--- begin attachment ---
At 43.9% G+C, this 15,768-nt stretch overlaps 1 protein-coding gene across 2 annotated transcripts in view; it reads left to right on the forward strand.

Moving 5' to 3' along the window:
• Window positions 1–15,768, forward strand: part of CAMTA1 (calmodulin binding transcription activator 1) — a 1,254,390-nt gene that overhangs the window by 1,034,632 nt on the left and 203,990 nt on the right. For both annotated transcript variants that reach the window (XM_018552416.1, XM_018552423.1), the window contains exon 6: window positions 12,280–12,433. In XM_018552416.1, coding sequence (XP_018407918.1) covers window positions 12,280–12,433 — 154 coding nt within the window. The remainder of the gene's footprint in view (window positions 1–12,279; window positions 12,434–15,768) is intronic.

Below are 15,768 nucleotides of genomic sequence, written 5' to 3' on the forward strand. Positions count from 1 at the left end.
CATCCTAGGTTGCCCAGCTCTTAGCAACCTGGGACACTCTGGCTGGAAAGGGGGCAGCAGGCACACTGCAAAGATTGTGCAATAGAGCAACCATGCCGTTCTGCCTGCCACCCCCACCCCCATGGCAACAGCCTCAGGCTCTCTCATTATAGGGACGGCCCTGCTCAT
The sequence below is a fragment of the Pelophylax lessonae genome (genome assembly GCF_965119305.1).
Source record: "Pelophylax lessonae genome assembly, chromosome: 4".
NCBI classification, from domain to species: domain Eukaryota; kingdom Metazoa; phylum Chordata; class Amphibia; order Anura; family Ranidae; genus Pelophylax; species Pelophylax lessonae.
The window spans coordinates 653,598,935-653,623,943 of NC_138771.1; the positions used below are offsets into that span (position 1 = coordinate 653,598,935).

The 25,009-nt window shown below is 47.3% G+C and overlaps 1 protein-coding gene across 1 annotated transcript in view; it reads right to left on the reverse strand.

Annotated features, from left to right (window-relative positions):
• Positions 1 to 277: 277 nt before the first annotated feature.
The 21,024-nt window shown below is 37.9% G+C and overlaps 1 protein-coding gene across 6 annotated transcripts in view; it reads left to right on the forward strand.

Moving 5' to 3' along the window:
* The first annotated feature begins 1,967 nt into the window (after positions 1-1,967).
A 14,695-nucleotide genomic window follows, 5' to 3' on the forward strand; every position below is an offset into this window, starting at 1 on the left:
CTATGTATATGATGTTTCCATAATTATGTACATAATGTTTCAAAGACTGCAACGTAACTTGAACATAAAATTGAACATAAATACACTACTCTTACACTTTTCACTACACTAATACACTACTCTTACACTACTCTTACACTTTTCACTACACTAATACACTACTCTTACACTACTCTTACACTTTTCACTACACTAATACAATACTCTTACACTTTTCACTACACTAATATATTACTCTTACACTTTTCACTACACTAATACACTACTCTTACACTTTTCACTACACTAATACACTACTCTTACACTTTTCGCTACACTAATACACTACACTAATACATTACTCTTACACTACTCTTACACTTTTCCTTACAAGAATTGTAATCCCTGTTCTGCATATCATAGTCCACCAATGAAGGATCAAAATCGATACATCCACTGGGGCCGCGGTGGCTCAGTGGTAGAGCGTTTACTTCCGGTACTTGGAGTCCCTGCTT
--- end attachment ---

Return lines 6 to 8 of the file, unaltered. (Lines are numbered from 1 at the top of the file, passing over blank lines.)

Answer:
The sequence below is a fragment of the Pelophylax lessonae genome (genome assembly GCF_965119305.1).
Source record: "Pelophylax lessonae genome assembly, chromosome: 4".
NCBI classification, from domain to species: domain Eukaryota; kingdom Metazoa; phylum Chordata; class Amphibia; order Anura; family Ranidae; genus Pelophylax; species Pelophylax lessonae.